The Scrum Trap
In this article, take a look at what practices and tools for collaboration and team building are not helpful when used with Scrum.
Scrum is a purposefully incomplete framework. Consequently, it needs to be augmented with tools and practices to apply its theoretical foundation to an organization’s business reality: what problems shall be solved for whom in which market? Moreover, there is an organization’s culture to take into account.
However, the intentional “gap” is not a free-for-all to accept whatever comes to mind or is convenient. Some tools and practices have proven highly effective in supporting Scrum’s application and reaping its benefits. And then there are others — the Scrum trap.
Let’s look at what practices and tools for collaboration and team building are not helpful when used with Scrum.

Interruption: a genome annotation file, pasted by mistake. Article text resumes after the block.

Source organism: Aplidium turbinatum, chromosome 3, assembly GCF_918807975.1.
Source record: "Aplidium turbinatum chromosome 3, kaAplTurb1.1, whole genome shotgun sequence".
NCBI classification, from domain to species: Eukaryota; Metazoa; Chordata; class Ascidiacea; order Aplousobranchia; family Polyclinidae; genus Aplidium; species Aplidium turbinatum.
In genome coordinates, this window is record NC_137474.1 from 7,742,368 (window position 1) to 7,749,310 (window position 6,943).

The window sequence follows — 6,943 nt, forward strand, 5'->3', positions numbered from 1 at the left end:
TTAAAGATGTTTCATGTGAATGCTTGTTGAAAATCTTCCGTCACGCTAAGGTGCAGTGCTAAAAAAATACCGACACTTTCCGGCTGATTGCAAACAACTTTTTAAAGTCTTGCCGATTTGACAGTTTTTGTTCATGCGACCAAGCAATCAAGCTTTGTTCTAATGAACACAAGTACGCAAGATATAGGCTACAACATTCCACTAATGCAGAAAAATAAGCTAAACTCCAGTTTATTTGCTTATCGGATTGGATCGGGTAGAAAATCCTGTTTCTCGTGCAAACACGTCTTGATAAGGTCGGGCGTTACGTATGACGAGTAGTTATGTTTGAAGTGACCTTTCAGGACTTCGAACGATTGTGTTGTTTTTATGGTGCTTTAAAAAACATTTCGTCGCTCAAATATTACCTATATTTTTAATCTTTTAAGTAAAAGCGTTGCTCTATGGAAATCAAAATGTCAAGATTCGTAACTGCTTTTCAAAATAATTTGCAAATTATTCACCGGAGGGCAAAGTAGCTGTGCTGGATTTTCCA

Collaboration Between Stakeholders or the Management and Scrum Teams
In this category of the Scrum trap, we find numerous remnants of applying outdated industrial-age management practices:
- Applying best practices without inspection or adaptation: The Scrum principle of empiricism (transparency, inspection, adaptation) and the Agile Manifesto’s emphasis on responding to change over following a plan stress the importance of context-specific solutions; Mindlessly applying best practices from other organizations without considering their relevance to the current context will likely lead to ineffective processes.
- Upfront, long-term planning: This approach conflicts with the Agile principle of welcoming changing requirements, even late in development. Scrum promotes iterative and incremental development, allowing flexibility and adaptation in response to feedback and changing circumstances rather than rigid long-term planning. Scrum’s fast-feedback-loop approach to risk mitigation, for example, during the Daily Scrum or Sprint Review, avoids loss aversion or falling victim to the sunk cost fallacy.